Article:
Table 7

Test conditions for the experiments

Encoder

JMVM8

QP

24, 28, 32, 36

Loop filter

Enable

Encoding frames

For 1 s

Prediction structure

Hierarchical B-picture

Table 8

Parameters of the test sequences

Sequences

Ballroom

Breakdancers

Exit

Uli

Resolution

640 × 480

1024 × 768

640 × 480

1024 × 768

Camera space (cm)

19.5

20

19.5

20

Frame rate (f/s)

24

15

24

30

GOP length

12

15

12

15

Number of views

8

8

8

8

Camera arrangement

1D/parallel

1D/arc

1D/parallel

1D/parallel

Figure 6

Test sequences (top to bottom: Ballroom, Breakdancers, Exit, and Uli).

Three metrics were defined for evaluating the performance of the proposed algorithm: ΔBDPSNR, ΔBDBR, and ΔT. The metric ΔBDPSNR is defined as the change between the average PSNR of the conventional MVC and the proposed method by the Bjonteggard delta measurement [17]. As the performance improves, this criterion approaches zero. The metric ΔBDBR is the bit rate difference, as a percentage, between the compared methods by a Bjonteggard delta measurement. When the proposed algorithm exhibits the same performance as the conventional method, ΔBDBR approaches zero. If ΔBDBR has a negative value, the proposed algorithm is better than the conventional method. The parameter ΔT is the processing time saving factor and is defined as:
Δ T = T conventional - T proposed T conventional × 100 ( % )
(2)
As ΔT increases in a negative direction, the performance speed is increased. With the predefined threshold, the proposed algorithm was performed for B-views of the test sequences. The experimental results of the proposed algorithm are shown in Table 9. For the B-views, the encoding speed was improved by about 73% in the disparity estimation for inter-view prediction and about 38% in the total encoding process. When compared with VADE [10], the proposed algorithm shows better performance by 14% in disparity estimation and 8% in total encoding time. As shown in Figure 7, no noticeable degradation in quality was observed. The ΔBDPSNR decrease was less than 0.05 dB and the ΔBDBR increase was about 1% when compared to the original results. For the Breakdancers and Uli sequences, the time saving performance was a little worse than in the other sequences because the Breakdancers sequence includes a dancer with fast movements and the Uli sequence includes many moving objects in the scene. The motion activity method presents a smaller bit rate increment and lower PSNR degradation than those of the method used by SKIP mode. The average encoding time of the motion activity method was slightly faster. This is due to the characteristics of the method used by SKIP mode. The method indirectly measures the amount of motion. SKIP mode roughly reflects the tendency of motion in a scene, but it can be selected in a fast motion area and not selected in a slow motion area. Table 10 shows the ratio of false alarms for two algorithms. The false positive affects the coding efficiency of the fast algorithm, and the false negative affects the time saving performance. The motion activity method showed more skipping of the disparity estimation process and fewer false alarms than method used by SKIP mode. However, the method used by SKIP mode is simpler than the motion activity method in terms of implementation. It does not need threshold values and a calculation process to determine disparity estimation skipping. The motion activity method is suitable for software implementation because it can provide better performance through the use of an additional process for selection of the threshold values. On the other hand, the method used by SKIP mode is appropriate for a limited hardware development environment, such as mobile and embedded hardware, due to its hardware-friendly characteristics.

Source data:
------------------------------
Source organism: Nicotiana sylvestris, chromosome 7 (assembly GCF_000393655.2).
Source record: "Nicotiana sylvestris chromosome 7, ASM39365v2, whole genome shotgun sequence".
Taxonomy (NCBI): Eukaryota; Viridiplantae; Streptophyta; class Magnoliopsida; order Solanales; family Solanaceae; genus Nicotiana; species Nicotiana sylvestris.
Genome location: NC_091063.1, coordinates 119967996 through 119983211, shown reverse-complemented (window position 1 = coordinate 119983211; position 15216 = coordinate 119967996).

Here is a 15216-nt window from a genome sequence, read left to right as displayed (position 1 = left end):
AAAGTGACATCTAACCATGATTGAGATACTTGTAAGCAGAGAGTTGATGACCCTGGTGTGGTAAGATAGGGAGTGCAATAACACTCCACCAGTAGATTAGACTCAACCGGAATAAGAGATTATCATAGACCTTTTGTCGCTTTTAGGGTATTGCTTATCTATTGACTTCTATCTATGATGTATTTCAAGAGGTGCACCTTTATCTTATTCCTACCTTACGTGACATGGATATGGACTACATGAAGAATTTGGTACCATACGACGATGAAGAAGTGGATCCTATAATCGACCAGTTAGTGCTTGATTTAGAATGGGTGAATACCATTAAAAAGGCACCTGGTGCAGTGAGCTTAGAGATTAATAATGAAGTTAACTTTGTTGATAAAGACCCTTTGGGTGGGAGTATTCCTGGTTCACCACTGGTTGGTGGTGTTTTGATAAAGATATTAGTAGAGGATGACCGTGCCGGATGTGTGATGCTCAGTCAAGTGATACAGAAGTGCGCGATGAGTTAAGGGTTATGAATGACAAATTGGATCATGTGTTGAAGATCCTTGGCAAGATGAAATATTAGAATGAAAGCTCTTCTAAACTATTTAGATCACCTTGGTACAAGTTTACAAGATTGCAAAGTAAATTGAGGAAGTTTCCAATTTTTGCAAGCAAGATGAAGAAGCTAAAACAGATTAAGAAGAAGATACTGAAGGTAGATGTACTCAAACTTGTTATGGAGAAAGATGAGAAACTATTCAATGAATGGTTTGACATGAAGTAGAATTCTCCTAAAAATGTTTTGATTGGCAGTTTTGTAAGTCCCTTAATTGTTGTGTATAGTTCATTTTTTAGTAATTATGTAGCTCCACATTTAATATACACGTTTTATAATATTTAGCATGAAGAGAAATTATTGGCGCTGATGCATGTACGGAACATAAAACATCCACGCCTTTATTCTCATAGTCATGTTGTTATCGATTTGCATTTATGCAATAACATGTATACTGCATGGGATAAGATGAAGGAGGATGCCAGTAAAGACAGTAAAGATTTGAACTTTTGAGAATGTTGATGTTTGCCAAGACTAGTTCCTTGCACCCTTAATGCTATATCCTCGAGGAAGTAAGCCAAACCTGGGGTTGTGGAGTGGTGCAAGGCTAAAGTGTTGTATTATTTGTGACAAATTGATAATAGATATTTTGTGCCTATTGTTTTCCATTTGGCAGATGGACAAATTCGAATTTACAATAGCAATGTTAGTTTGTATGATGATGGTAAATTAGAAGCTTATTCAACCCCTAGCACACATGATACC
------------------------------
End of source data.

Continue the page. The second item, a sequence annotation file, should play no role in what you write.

Table 9

Performance of the proposed algorithm in B-views

Sequence

Method

ΔBDPSNR (dB)

ΔBDBR (%)

ΔTTotal (%)

ΔTDE (%)

Ballroom

MA

-0.032

0.794

40.46

77.34

 

SKIP

-0.074

1.845

38.04

72.66

 

VADE [10]

-0.080

2.000

31.54

61.03

Break-dancers

MA

-0.038

1.625

34.57

66.31

 

SKIP

-0.107

4.686

37.27

71.60

 

VADE

-0.147

6.637

29.36

56.95

Exit

MA

-0.006

0.219

40.43

77.31

 

SKIP

-0.018

0.616

41.50

79.41

 

VADE

-0.018

0.633

31.12

60.35

Uli

MA

0.000

-0.002

38.21

72.96

 

SKIP

0.000

0.003

34.34

65.60

 

VADE

0.000

-0.012

31.06

60.10

Average

MA

-0.019

0.659

38.42

73.48